Settlement achieved for mother following mismanaged shoulder dystocia during child’s birth

Case Studies

Settlement achieved for mother following mismanaged shoulder dystocia during child’s birth

We have recently settled a claim against Hampshire Hospitals NHS Foundation Trust after our client suffered a psychological injury arising from the distressing nature of her daughter’s birth, complicated by shoulder dystocia, which was neither recognised nor managed appropriately.

Our client was a Type 1 diabetic and her first child had been delivered via forceps due to shoulder dystocia.

During her second pregnancy, it was recognised that her first delivery had been complicated by shoulder dystocia but the medical records showed no evidence that the option of delivery via caesarean section was discussed with her, as it should have been.

The pregnancy progressed without complication and she was admitted to hospital in May 2013 after being induced at 38 weeks. The labour progressed well until decelerations in the fetal heart rate were noted and the decision was taken to deliver the baby via forceps.

It was at this point that the medical records of the delivery set out a completely different account of the birth, when compared to our client’s recollection and that of her husband and mother, who were also present at the time of delivery.

Our client was in a significant amount of pain due to the fact that an epidural, which had been administered earlier, had not been given effectively. She recalls being able to feel the forceps being used and has a very vivid memory of feeling the forceps being twisted inside her. Her mother and husband also clearly remember seeing the obstetrician insert the forceps and make a very sharp turning motion in order to deliver the baby.

The medical records for our client painted a very different picture, suggesting that the forceps were put in place and with one pull the baby was delivered. However, there were concerns that the medical events had not been recorded properly as there was a two minute gap unaccounted for in the records. Furthermore, despite there being no reference to shoulder dystocia in the records, there was reference to the “McRobert’s position” being adopted. This is a procedure used to manage shoulder dystocia and to attempt to deliver a baby successfully without injury.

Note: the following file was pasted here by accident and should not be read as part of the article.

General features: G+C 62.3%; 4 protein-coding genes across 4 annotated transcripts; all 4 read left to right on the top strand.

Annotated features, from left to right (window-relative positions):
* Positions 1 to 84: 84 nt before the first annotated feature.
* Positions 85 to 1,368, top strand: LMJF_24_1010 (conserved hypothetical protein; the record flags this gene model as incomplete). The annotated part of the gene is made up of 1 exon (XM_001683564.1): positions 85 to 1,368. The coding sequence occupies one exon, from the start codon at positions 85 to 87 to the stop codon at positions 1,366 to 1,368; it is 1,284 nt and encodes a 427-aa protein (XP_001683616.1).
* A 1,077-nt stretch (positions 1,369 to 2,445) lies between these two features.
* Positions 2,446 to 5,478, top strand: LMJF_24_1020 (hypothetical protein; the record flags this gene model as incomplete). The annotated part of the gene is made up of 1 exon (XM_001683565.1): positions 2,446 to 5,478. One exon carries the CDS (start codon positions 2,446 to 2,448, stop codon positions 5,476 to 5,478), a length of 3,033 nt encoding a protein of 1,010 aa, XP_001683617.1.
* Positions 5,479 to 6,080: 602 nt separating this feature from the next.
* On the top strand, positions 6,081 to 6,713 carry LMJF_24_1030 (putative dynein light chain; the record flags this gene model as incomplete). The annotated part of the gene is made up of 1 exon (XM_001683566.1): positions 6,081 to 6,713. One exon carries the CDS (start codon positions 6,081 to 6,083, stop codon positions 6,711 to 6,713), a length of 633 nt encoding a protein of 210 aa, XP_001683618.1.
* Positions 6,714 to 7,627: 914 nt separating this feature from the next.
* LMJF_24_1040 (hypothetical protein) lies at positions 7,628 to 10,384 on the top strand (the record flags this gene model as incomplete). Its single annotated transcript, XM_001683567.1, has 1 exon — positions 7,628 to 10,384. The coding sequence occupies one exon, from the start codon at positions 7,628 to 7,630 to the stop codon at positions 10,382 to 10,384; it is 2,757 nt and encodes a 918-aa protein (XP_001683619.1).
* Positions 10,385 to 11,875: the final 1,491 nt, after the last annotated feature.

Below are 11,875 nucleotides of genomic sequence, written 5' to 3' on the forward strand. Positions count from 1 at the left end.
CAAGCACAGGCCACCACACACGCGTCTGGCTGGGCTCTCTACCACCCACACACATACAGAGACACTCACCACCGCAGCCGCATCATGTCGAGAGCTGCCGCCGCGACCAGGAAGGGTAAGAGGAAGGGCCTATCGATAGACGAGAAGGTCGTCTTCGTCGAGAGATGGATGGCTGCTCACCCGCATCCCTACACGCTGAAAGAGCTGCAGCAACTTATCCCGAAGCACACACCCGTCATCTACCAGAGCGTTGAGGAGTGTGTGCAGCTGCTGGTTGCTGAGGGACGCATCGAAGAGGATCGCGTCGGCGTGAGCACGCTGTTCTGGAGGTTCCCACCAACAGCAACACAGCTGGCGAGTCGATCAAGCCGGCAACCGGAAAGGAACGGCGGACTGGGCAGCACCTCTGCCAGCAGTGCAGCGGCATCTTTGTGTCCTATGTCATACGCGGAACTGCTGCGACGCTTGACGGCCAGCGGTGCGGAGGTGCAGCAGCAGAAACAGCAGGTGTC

Once our client’s daughter was born, it was recorded that her right arm had bruising and she appeared to be in a significant amount of pain. The new born baby then underwent a number of investigations and our client was given mixed messages as to what injury had been caused during delivery. Eventually, our client was informed that her daughter had suffered Erb’s palsy, a right clavicular fracture and bruising down her right arm and around the right side of her chest. None of the doctors could explain to our client how her daughter had been injured during birth, since the medical records did not describe any trauma or difficulties during delivery.

Our client was understandably very distressed by what happened during her daughter’s delivery, but also by the lack of information and answers she was given by the doctors afterwards. Subsequently, she was diagnosed with post‑traumatic stress disorder and received cognitive behavioural therapy for the trauma she witnessed during her daughter’s birth.

Following a full investigation, our clinical negligence team obtained expert evidence concluding that, despite the very brief and inconsistent notes recording the delivery, there was evidence of shoulder dystocia. There appears to have been a failure by the obstetrician and the midwives to recognise the fact that the birth was complicated by shoulder dystocia and then in turn a failure to appropriately manage this in order to avoid our client’s daughter being born with Erb’s palsy.

After putting forward the allegations of negligence to the defendant trust, liability was denied on the basis that our client’s daughter’s birth was not complicated by shoulder dystocia. The defendant continued to rely on the medical records, which made no reference to shoulder dystocia. Despite this, although the defendant was not prepared to alter its position on liability and causation, after further negotiations it did offer to settle our client’s claim and we are pleased that we have been able to achieve a good result for her.

We are also pleased to have settled a claim on behalf of our client’s daughter for the injury she suffered during her delivery. As she is a minor, this settlement will need to be approved by the court.

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Penningtons Manches Cooper LLP

Penningtons Manches Cooper LLP is a limited liability partnership registered in England and Wales with registered number OC311575 and is authorised and regulated by the Solicitors Regulation Authority under number 419867.

Penningtons Manches Cooper LLP